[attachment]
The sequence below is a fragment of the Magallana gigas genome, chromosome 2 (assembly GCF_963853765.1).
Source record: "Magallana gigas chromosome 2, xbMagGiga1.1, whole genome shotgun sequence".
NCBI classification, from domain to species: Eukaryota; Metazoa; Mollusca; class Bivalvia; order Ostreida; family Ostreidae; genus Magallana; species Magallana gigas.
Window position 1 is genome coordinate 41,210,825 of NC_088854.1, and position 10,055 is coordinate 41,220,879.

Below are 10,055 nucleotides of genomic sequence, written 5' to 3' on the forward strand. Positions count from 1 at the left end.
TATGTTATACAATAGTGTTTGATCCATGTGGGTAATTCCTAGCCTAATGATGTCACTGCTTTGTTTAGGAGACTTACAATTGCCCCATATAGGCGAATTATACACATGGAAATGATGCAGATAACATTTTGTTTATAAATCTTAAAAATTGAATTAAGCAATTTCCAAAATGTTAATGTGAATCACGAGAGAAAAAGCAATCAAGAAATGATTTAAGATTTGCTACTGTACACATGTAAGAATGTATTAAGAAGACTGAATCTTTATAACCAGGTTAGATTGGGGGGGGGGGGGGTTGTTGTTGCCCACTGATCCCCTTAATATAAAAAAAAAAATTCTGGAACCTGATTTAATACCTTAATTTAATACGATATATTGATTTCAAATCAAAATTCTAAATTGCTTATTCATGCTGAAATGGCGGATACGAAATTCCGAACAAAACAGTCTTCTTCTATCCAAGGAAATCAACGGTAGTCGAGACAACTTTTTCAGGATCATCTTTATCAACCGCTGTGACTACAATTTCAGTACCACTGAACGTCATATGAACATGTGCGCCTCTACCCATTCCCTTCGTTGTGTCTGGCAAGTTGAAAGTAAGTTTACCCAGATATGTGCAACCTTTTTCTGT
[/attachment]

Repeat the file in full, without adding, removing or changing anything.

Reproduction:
The sequence below is a fragment of the Magallana gigas genome, chromosome 2 (assembly GCF_963853765.1).
Source record: "Magallana gigas chromosome 2, xbMagGiga1.1, whole genome shotgun sequence".
NCBI classification, from domain to species: Eukaryota; Metazoa; Mollusca; class Bivalvia; order Ostreida; family Ostreidae; genus Magallana; species Magallana gigas.
Window position 1 is genome coordinate 41,210,825 of NC_088854.1, and position 10,055 is coordinate 41,220,879.

Below are 10,055 nucleotides of genomic sequence, written 5' to 3' on the forward strand. Positions count from 1 at the left end.
TATGTTATACAATAGTGTTTGATCCATGTGGGTAATTCCTAGCCTAATGATGTCACTGCTTTGTTTAGGAGACTTACAATTGCCCCATATAGGCGAATTATACACATGGAAATGATGCAGATAACATTTTGTTTATAAATCTTAAAAATTGAATTAAGCAATTTCCAAAATGTTAATGTGAATCACGAGAGAAAAAGCAATCAAGAAATGATTTAAGATTTGCTACTGTACACATGTAAGAATGTATTAAGAAGACTGAATCTTTATAACCAGGTTAGATTGGGGGGGGGGGGGGTTGTTGTTGCCCACTGATCCCCTTAATATAAAAAAAAAAATTCTGGAACCTGATTTAATACCTTAATTTAATACGATATATTGATTTCAAATCAAAATTCTAAATTGCTTATTCATGCTGAAATGGCGGATACGAAATTCCGAACAAAACAGTCTTCTTCTATCCAAGGAAATCAACGGTAGTCGAGACAACTTTTTCAGGATCATCTTTATCAACCGCTGTGACTACAATTTCAGTACCACTGAACGTCATATGAACATGTGCGCCTCTACCCATTCCCTTCGTTGTGTCTGGCAAGTTGAAAGTAAGTTTACCCAGATATGTGCAACCTTTTTCTGT